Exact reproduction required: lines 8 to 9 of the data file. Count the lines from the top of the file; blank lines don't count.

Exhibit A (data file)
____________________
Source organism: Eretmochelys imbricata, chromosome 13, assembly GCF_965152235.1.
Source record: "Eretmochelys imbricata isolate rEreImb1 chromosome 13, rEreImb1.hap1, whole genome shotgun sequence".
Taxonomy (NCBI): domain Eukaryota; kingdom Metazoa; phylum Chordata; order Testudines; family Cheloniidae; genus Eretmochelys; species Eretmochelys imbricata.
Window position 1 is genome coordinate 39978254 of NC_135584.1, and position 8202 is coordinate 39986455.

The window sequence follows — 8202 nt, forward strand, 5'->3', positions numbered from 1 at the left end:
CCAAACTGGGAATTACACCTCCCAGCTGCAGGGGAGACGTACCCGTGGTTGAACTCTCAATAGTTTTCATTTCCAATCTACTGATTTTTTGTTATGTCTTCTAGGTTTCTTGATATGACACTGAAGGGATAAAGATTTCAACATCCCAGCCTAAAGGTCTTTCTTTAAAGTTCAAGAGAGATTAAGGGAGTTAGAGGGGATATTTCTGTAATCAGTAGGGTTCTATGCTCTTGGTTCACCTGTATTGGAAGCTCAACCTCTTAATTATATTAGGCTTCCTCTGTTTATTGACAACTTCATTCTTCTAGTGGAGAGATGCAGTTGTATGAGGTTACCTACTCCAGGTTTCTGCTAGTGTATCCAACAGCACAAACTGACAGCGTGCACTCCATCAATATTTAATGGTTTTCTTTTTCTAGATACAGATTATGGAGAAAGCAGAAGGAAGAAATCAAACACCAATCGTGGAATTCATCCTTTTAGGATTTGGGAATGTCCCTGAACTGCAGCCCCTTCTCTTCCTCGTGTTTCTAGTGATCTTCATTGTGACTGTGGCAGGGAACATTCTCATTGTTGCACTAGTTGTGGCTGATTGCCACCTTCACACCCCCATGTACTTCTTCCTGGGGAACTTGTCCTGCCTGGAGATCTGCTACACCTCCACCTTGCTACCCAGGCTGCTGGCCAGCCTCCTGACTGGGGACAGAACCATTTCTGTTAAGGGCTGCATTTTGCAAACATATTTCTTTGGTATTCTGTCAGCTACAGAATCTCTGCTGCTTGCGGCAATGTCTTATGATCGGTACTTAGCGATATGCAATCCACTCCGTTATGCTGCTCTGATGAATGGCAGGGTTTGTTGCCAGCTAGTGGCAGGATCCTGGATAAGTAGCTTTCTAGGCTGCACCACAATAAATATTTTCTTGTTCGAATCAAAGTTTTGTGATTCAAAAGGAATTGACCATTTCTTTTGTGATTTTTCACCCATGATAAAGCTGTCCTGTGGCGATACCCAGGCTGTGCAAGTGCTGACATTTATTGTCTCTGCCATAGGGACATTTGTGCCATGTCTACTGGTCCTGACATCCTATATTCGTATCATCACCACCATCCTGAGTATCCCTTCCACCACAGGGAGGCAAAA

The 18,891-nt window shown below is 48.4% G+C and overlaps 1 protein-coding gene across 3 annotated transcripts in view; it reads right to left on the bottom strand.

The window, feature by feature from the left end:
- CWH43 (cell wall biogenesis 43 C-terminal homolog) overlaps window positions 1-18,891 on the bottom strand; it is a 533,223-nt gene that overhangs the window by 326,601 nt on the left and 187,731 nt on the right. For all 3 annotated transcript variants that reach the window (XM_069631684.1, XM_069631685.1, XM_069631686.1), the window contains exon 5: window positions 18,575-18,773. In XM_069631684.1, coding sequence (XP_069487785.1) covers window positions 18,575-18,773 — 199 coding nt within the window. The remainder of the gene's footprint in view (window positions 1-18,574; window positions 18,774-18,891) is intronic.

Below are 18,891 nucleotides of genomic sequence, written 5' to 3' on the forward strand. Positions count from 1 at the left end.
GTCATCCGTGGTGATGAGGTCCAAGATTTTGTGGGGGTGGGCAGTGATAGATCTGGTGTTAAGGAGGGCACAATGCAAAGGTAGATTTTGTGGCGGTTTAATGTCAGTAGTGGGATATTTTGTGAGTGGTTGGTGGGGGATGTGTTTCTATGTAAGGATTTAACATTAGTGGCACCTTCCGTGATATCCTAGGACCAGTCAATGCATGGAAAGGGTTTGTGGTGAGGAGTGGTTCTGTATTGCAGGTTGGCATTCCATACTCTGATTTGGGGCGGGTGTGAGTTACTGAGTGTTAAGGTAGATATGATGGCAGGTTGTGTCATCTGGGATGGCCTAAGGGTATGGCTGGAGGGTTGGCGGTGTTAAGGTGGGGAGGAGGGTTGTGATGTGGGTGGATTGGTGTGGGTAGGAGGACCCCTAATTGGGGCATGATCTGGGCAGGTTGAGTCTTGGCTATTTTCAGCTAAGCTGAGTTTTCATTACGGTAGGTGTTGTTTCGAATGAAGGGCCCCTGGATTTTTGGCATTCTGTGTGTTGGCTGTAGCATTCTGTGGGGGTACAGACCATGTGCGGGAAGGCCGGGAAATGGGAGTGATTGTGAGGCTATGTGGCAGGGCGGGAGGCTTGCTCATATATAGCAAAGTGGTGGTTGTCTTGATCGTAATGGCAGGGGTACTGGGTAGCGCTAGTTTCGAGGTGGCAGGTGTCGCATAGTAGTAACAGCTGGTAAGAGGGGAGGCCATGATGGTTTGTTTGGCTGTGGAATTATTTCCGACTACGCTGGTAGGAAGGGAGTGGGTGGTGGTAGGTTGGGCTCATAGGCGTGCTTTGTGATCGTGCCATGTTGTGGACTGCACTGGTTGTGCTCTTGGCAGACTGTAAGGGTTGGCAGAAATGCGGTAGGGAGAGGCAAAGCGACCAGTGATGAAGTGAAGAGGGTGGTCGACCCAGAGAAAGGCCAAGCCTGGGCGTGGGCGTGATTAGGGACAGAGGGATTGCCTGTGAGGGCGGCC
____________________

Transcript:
The window, feature by feature from the left end:
- CWH43 (cell wall biogenesis 43 C-terminal homolog) overlaps window positions 1-18,891 on the bottom strand; it is a 533,223-nt gene that overhangs the window by 326,601 nt on the left and 187,731 nt on the right. For all 3 annotated transcript variants that reach the window (XM_069631684.1, XM_069631685.1, XM_069631686.1), the window contains exon 5: window positions 18,575-18,773. In XM_069631684.1, coding sequence (XP_069487785.1) covers window positions 18,575-18,773 — 199 coding nt within the window. The remainder of the gene's footprint in view (window positions 1-18,574; window positions 18,774-18,891) is intronic.